Despite these challenges, it is noteworthy that the decision tree, Random Forests, and Naive Bayes classifiers have demonstrated their considerable potential in effectively classifying the musculoskeletal condition of a recreational runner. This underscores the adaptability and versatility of these classifiers in addressing real-world classification tasks within the realm of recreational running, where data quality and quantity may be constrained. While there is room for further research to improve the model’s performance, our work highlights the feasibility of leveraging data mining techniques to enhance injury rehabilitation strategies for recreational runners and emphasizes the importance of selecting appropriate algorithms that can address the unique characteristics of the data.

Author Contributions

Conceptualization, N.D., T.T. and P.K.; methodology, N.D., P.K., P.M. and A.B.; software, G.M. and T.T.; validation, T.T. and G.M.; formal analysis, G.M., T.T., P.M. and A.B.; investigation, T.T. and N.D.; resources, T.T.; data curation, G.M. and T.T.; writing—original draft preparation, G.M., T.T., N.D. and P.K.; writing—review and editing, N.D., P.K., P.M. and A.B.; visualization, G.M.; and supervision, N.D. All authors have read and agreed to the published version of the manuscript.


This research received no external funding.

Institutional Review Board Statement

Not applicable.

Informed Consent Statement

Informed consent was obtained from all subjects involved in the study.

Data Availability Statement

The resources used in this study can be found here:, accessed on 13 September 2023.

Conflicts of Interest

The authors declare no conflict of interest.


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Figure 1. A SMOTE example in a 2D feature space. A1 is the randomly selected sample from the minority class, and A2 is its nearest neighbor. S1 is the generated synthetic sample along the line segment of their calculated distance.
Figure 1. A SMOTE example in a 2D feature space. A1 is the randomly selected sample from the minority class, and A2 is its nearest neighbor. S1 is the generated synthetic sample along the line segment of their calculated distance.
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Figure 2. Decision tree classifier for a 30% test set splitting. The gini value [34] at each node evaluates how well a decision tree node separates the data into different categories. Its values range from 0 to 1. A value of 0 indicates a perfect separation, meaning all the samples at one node belong to one category. A value of 1 indicates an even distribution of samples among the different categories.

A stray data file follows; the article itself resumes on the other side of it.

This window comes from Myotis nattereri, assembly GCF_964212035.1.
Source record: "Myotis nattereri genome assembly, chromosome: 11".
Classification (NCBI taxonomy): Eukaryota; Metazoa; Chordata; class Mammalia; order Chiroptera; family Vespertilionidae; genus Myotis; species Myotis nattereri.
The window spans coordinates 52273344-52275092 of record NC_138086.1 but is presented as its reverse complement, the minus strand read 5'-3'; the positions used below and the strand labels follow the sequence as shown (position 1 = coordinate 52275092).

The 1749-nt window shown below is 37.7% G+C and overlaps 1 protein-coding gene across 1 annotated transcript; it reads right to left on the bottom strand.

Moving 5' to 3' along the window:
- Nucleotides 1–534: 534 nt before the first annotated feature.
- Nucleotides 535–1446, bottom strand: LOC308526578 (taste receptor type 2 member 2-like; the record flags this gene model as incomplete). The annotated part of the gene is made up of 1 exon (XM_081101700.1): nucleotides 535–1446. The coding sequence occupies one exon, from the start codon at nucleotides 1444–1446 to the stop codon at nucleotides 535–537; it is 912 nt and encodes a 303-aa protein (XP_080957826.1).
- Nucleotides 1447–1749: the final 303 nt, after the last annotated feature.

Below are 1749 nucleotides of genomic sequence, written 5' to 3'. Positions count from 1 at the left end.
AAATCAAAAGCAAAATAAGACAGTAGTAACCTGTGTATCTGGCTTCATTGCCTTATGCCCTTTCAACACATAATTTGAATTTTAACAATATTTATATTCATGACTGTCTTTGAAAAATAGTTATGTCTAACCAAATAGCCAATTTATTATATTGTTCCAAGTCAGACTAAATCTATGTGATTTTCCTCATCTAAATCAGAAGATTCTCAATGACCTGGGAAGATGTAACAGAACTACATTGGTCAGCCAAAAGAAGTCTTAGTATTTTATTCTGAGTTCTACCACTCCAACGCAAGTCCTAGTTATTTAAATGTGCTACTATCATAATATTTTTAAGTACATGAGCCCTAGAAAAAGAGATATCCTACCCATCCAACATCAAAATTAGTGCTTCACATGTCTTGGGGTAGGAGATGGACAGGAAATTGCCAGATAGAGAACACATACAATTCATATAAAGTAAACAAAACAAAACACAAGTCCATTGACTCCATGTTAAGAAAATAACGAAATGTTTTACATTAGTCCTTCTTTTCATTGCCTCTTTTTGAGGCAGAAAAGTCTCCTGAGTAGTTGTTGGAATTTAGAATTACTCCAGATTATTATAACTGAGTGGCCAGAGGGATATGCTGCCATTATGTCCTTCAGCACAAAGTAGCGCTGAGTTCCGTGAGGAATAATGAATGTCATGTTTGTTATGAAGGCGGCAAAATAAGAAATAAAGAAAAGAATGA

Figure 2. Decision tree classifier for a 30% test set splitting. The gini value [34] at each node evaluates how well a decision tree node separates the data into different categories. Its values range from 0 to 1. A value of 0 indicates a perfect separation, meaning all the samples at one node belong to one category. A value of 1 indicates an even distribution of samples among the different categories.
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Figure 3. The intelligent system architecture.
Figure 3. The intelligent system architecture.
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Figure 4. The questionnaire web page.
Figure 4. The questionnaire web page.
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Figure 5. The results web page.
Figure 5. The results web page.
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Table 1. Samples in each category.
Table 1. Samples in each category.
CategoryCountPercent (%)
Table 2. Decision tree classifier results.
Table 2. Decision tree classifier results.
CategoryPrecisionRecallF1 ScoreSupport
Accuracy 0.8628
Macro Avg.0.900.880.8728
Weighted Avg.0.880.860.8528
Table 3. Random Forest classifier results.
Table 3. Random Forest classifier results.
CategoryPrecisionRecallF1 ScoreSupport
Accuracy 0.8928
Macro Avg.0.930.890.8928
Weighted Avg.0.900.890.8928
Table 4. Naive Bayes classifier results.
Table 4. Naive Bayes classifier results.
CategoryPrecisionRecallF1 ScoreSupport
Accuracy 0.9628
Macro Avg.0.990.920.9428
Weighted Avg.0.970.960.9628
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MDPI and ACS Style

Tzelepis, T.; Matlis, G.; Dimokas, N.; Karvelis, P.; Malliou, P.; Beneka, A. An Intelligent Injury Rehabilitation Guidance System for Recreational Runners Using Data Mining Algorithms. Algorithms 2023, 16, 523.

AMA Style

Tzelepis T, Matlis G, Dimokas N, Karvelis P, Malliou P, Beneka A. An Intelligent Injury Rehabilitation Guidance System for Recreational Runners Using Data Mining Algorithms. Algorithms. 2023; 16(11):523.

Chicago/Turabian Style

Tzelepis, Theodoros, George Matlis, Nikos Dimokas, Petros Karvelis, Paraskevi Malliou, and Anastasia Beneka. 2023. "An Intelligent Injury Rehabilitation Guidance System for Recreational Runners Using Data Mining Algorithms" Algorithms 16, no. 11: 523.